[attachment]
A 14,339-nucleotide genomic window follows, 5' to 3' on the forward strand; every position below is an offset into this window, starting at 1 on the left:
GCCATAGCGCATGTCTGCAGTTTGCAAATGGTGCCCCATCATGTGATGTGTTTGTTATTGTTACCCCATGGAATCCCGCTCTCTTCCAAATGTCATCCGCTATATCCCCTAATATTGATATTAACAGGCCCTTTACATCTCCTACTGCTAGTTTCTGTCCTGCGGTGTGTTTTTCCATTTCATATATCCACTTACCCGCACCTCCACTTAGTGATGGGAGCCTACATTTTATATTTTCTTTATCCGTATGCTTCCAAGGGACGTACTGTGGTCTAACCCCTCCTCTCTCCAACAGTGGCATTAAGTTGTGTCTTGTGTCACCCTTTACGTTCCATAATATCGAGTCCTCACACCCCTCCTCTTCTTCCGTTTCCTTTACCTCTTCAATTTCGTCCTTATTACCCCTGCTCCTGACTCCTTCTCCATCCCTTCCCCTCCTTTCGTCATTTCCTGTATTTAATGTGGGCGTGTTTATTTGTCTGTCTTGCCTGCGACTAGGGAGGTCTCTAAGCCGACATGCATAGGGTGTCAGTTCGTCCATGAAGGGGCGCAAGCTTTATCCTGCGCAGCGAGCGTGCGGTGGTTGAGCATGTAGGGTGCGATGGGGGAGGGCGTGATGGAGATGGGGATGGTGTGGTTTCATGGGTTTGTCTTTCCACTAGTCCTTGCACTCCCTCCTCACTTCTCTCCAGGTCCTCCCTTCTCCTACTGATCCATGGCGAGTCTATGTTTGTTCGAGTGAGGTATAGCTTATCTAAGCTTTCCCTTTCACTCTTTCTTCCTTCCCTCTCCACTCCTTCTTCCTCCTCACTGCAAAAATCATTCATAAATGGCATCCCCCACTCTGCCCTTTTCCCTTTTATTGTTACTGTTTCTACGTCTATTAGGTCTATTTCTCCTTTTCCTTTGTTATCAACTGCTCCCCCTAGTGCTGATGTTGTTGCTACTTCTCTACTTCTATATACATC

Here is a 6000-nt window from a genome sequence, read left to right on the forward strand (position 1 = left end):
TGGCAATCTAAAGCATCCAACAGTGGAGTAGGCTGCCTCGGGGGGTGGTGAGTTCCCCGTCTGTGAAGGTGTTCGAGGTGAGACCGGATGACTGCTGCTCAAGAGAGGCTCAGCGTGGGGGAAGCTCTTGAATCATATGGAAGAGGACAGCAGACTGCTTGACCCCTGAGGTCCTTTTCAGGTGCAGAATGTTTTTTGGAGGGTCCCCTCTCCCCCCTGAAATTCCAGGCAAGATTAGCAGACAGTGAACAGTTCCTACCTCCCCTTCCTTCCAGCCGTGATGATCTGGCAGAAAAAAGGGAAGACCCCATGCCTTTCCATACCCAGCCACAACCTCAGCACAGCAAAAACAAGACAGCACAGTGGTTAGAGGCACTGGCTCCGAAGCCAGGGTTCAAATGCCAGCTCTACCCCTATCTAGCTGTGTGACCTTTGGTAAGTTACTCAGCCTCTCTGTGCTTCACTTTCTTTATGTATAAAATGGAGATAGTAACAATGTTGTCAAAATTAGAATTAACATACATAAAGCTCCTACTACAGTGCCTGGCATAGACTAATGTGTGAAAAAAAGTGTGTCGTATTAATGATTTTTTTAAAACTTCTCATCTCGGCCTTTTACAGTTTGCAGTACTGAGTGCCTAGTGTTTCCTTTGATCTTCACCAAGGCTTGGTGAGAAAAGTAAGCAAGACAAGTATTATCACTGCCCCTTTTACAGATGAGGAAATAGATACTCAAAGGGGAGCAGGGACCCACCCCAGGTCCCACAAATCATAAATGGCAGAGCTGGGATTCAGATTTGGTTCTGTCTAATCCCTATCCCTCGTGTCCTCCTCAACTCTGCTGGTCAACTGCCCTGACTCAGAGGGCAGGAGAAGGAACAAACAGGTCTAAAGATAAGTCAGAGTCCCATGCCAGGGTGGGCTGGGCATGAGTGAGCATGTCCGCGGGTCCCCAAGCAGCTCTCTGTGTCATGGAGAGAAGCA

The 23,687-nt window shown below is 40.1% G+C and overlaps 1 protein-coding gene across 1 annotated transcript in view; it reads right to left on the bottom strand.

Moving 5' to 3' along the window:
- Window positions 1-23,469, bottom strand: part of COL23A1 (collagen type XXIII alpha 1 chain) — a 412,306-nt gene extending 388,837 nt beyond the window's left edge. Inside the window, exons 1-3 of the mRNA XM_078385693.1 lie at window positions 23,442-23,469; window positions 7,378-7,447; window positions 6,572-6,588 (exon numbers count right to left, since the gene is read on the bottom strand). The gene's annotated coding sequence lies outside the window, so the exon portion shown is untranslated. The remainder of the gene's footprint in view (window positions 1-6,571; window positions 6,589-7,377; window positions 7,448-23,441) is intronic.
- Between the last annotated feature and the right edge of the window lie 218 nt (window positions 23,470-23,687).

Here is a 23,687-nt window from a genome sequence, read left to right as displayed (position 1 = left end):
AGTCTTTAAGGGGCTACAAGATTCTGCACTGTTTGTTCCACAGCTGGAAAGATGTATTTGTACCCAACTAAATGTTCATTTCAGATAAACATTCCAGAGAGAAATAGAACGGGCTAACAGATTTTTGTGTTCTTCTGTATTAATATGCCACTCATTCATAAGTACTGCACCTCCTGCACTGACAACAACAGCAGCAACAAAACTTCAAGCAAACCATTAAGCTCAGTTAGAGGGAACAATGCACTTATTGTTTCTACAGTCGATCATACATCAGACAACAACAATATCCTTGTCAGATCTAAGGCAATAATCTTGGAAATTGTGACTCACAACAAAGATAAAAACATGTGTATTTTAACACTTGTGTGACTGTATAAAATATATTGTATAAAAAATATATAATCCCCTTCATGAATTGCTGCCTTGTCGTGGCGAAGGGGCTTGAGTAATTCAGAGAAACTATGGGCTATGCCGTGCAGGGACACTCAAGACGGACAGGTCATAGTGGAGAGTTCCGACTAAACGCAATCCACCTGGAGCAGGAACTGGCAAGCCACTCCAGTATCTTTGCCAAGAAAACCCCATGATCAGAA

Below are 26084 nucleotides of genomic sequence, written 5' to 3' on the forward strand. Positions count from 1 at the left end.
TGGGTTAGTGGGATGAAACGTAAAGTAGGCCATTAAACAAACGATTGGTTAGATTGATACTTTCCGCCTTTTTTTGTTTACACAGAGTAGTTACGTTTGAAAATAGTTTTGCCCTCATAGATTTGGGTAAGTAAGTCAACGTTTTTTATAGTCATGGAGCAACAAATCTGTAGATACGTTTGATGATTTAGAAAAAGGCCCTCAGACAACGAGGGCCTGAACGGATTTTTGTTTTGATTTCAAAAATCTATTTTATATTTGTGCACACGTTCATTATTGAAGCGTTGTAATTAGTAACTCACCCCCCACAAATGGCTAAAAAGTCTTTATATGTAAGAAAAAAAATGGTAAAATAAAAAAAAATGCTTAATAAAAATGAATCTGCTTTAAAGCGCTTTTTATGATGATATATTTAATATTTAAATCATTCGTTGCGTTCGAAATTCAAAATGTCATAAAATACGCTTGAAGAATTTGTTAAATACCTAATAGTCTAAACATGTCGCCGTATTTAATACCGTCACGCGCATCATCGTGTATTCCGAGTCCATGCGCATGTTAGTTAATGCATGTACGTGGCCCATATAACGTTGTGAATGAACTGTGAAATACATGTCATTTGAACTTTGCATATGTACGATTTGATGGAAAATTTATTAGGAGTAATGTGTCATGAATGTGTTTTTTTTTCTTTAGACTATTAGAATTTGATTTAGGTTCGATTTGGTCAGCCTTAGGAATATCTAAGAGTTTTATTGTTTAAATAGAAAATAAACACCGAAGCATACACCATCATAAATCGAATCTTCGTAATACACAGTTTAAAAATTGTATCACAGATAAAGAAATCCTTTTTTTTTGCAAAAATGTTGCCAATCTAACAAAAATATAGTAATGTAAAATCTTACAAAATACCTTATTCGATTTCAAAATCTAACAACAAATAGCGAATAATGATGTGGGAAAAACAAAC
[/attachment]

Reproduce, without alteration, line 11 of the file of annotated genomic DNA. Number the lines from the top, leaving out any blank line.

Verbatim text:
Below are 26084 nucleotides of genomic sequence, written 5' to 3' on the forward strand. Positions count from 1 at the left end.